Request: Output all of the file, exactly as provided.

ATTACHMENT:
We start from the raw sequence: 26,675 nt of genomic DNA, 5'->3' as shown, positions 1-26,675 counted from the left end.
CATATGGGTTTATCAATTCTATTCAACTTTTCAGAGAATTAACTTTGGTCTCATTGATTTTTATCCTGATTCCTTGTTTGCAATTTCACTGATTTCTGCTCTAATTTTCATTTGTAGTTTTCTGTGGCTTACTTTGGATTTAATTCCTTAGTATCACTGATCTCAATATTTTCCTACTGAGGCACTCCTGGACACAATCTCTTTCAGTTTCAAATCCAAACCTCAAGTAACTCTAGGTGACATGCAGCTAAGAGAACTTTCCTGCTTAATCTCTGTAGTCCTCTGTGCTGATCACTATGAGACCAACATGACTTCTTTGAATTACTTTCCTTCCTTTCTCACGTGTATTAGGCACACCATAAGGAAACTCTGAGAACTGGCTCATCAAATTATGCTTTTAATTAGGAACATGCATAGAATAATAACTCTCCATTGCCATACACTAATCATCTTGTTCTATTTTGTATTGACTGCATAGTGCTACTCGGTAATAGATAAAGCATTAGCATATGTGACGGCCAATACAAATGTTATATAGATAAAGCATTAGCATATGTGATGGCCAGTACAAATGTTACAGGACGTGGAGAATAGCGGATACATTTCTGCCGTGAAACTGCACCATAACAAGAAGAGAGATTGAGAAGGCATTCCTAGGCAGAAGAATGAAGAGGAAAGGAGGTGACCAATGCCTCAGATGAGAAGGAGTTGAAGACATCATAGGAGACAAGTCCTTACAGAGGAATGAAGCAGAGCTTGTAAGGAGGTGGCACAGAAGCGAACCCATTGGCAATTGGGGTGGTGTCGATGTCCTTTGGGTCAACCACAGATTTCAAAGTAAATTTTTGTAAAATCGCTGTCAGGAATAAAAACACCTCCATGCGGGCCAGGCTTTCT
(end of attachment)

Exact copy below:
We start from the raw sequence: 26,675 nt of genomic DNA, 5'->3' as shown, positions 1-26,675 counted from the left end.
CATATGGGTTTATCAATTCTATTCAACTTTTCAGAGAATTAACTTTGGTCTCATTGATTTTTATCCTGATTCCTTGTTTGCAATTTCACTGATTTCTGCTCTAATTTTCATTTGTAGTTTTCTGTGGCTTACTTTGGATTTAATTCCTTAGTATCACTGATCTCAATATTTTCCTACTGAGGCACTCCTGGACACAATCTCTTTCAGTTTCAAATCCAAACCTCAAGTAACTCTAGGTGACATGCAGCTAAGAGAACTTTCCTGCTTAATCTCTGTAGTCCTCTGTGCTGATCACTATGAGACCAACATGACTTCTTTGAATTACTTTCCTTCCTTTCTCACGTGTATTAGGCACACCATAAGGAAACTCTGAGAACTGGCTCATCAAATTATGCTTTTAATTAGGAACATGCATAGAATAATAACTCTCCATTGCCATACACTAATCATCTTGTTCTATTTTGTATTGACTGCATAGTGCTACTCGGTAATAGATAAAGCATTAGCATATGTGACGGCCAATACAAATGTTATATAGATAAAGCATTAGCATATGTGATGGCCAGTACAAATGTTACAGGACGTGGAGAATAGCGGATACATTTCTGCCGTGAAACTGCACCATAACAAGAAGAGAGATTGAGAAGGCATTCCTAGGCAGAAGAATGAAGAGGAAAGGAGGTGACCAATGCCTCAGATGAGAAGGAGTTGAAGACATCATAGGAGACAAGTCCTTACAGAGGAATGAAGCAGAGCTTGTAAGGAGGTGGCACAGAAGCGAACCCATTGGCAATTGGGGTGGTGTCGATGTCCTTTGGGTCAACCACAGATTTCAAAGTAAATTTTTGTAAAATCGCTGTCAGGAATAAAAACACCTCCATGCGGGCCAGGCTTTCT